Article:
Falling Short

CEAT Kelani Holdings Managing Director Ravi Dadlani (right) and Lanka Ashok Leyland CEO Umesh Gautham exchange the OEM agreement

WASHINGTON, Apr. 14 (AFP) – Rising fuel and materials prices and skilled labor shortages are expected to push reconstruction costs for the deadly December 2004 tsunami past 10 billion dollars, a US Congress report said Friday. “Although pledges of 13 billion dollars exceed initial damage estimates of 10 billion dollars, escalating costs may increase the amount of funding needed for reconstruction,” said the Government Accountability Office (GAO), an investigative arm of Congress.

The US government contributed nearly one billion dollars while American individuals and corporations raised another 1.5 billion for relief and reconstruction activities following the Southeast Asia tsunami disaster, which left more than 220,000 people dead in a dozen countries.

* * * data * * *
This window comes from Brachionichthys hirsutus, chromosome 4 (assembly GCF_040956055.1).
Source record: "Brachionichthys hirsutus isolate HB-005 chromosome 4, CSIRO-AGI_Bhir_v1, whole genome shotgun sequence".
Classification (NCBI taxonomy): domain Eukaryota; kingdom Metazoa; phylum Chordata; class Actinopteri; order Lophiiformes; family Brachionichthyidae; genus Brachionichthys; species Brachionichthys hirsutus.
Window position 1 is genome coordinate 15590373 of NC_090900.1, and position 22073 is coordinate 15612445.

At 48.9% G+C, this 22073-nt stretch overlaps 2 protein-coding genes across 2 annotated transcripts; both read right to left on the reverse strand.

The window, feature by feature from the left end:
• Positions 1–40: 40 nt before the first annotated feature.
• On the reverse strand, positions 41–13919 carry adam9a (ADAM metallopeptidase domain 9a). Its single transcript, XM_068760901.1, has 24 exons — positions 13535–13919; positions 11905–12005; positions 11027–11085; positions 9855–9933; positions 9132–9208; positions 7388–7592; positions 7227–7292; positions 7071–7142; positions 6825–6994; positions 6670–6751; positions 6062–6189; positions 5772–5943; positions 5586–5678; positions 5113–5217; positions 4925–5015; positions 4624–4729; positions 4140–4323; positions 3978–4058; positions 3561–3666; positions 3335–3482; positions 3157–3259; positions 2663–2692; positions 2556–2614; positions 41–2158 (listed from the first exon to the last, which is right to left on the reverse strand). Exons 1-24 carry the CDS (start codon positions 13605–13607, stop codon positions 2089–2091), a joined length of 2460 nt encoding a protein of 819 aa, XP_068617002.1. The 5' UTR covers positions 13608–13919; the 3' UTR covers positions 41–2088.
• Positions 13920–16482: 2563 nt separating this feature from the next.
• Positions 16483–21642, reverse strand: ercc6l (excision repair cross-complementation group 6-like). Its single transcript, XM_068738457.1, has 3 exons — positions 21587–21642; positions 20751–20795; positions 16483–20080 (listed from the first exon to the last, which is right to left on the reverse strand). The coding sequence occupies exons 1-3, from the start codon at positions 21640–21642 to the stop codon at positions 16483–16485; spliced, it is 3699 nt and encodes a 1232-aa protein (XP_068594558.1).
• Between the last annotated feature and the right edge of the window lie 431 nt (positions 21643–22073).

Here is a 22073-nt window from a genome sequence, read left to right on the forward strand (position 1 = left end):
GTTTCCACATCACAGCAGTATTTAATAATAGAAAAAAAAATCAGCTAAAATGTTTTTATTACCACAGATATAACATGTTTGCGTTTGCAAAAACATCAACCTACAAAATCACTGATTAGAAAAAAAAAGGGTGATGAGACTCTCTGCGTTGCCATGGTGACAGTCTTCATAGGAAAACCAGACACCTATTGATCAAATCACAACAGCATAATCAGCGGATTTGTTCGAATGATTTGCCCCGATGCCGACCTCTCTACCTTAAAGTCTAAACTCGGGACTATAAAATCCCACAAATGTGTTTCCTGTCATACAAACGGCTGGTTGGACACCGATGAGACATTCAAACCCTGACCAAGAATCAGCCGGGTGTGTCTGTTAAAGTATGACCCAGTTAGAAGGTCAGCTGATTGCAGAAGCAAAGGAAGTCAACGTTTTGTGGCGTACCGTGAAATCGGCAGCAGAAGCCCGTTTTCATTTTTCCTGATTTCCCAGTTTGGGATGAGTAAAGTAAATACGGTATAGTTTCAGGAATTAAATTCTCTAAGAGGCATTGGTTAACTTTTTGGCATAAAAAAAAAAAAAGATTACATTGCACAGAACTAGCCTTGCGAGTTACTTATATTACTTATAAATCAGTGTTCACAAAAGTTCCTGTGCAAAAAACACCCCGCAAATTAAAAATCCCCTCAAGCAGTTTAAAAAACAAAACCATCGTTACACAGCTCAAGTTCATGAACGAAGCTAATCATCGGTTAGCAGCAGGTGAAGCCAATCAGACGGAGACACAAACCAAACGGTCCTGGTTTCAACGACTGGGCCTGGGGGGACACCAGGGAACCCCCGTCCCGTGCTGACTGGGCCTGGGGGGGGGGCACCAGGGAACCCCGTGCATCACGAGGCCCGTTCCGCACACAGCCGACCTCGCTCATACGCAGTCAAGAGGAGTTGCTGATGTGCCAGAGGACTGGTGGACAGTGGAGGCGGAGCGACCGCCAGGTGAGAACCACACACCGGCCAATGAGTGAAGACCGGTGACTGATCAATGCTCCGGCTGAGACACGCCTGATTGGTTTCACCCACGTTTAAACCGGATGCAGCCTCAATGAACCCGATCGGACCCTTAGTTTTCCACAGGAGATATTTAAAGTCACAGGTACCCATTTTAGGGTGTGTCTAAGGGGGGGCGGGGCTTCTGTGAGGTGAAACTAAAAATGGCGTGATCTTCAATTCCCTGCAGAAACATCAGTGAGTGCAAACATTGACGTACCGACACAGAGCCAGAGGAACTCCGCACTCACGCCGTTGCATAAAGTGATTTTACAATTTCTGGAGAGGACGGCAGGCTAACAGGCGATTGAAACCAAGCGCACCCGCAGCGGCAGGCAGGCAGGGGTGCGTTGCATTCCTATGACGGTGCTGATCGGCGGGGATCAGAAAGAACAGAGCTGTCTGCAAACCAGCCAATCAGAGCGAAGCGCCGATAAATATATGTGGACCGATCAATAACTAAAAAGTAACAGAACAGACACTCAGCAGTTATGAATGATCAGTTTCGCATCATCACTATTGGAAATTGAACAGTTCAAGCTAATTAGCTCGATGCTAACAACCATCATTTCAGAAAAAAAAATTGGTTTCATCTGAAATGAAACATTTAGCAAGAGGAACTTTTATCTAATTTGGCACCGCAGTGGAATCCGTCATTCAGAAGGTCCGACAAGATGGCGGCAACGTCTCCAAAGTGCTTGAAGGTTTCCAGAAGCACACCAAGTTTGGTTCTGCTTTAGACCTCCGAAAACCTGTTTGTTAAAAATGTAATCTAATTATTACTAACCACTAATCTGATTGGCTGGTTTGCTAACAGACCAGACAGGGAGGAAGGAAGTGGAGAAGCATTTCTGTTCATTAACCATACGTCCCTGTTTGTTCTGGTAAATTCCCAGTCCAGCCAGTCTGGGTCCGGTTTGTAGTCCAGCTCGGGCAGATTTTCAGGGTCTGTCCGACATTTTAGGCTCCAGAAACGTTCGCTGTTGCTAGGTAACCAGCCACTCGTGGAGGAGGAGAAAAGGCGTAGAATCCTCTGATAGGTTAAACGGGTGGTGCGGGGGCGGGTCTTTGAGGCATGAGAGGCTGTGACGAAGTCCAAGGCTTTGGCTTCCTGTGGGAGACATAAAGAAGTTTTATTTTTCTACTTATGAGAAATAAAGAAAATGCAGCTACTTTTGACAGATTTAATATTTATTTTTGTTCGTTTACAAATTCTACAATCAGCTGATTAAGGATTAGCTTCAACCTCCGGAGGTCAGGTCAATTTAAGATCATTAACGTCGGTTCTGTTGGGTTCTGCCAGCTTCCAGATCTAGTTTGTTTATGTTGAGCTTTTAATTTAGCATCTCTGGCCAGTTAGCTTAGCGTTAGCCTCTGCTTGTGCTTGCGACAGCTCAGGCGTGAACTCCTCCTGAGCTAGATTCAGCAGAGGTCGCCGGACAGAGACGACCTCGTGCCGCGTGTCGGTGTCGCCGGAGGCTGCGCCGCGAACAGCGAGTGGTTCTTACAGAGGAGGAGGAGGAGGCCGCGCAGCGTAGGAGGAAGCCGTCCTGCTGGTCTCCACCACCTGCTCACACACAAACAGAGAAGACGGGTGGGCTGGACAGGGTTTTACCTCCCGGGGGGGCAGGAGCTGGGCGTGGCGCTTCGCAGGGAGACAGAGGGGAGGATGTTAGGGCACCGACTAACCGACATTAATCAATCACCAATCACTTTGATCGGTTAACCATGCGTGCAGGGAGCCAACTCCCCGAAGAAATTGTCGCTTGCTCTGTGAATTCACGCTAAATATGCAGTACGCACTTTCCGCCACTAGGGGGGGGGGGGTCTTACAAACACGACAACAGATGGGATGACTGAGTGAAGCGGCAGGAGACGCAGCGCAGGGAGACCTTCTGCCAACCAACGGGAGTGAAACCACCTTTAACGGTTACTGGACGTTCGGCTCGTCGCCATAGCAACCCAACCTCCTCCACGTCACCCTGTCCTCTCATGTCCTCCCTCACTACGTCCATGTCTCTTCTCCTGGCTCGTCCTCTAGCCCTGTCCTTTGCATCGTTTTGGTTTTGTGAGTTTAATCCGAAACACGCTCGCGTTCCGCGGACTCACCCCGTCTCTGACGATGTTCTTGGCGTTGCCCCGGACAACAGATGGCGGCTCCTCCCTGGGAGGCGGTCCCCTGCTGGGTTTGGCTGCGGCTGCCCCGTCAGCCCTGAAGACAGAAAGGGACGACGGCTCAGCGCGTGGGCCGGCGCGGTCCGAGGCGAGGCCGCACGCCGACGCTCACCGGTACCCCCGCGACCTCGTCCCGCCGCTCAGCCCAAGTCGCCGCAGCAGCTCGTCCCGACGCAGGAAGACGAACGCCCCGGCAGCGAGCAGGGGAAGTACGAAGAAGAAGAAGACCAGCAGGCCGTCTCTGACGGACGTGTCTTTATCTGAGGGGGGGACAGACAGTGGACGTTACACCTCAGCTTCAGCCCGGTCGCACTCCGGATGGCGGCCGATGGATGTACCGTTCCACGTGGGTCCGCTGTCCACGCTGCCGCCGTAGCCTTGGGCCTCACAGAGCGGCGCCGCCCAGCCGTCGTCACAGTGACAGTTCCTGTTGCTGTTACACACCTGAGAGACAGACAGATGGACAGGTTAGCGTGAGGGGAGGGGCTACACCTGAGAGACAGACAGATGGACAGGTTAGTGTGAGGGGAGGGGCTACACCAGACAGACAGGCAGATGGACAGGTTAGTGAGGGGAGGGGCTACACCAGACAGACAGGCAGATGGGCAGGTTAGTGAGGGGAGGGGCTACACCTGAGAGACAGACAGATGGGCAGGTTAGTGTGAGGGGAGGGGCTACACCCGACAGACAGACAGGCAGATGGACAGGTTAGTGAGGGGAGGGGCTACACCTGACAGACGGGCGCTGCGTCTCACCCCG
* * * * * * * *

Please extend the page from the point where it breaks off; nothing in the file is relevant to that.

The GAO report said the United States might have to consider increasing money approved by Congress for reconstruction in worst-hit nations Indonesia and Sri Lanka.

Congress initially approved 908 million dollars in assistance for relief, reconstruction, and related programs for all affected areas.

The programs are largely being undertaken by the US Agency for International Development (USAID) under the State Department.

GAO said that “primarily because of risi

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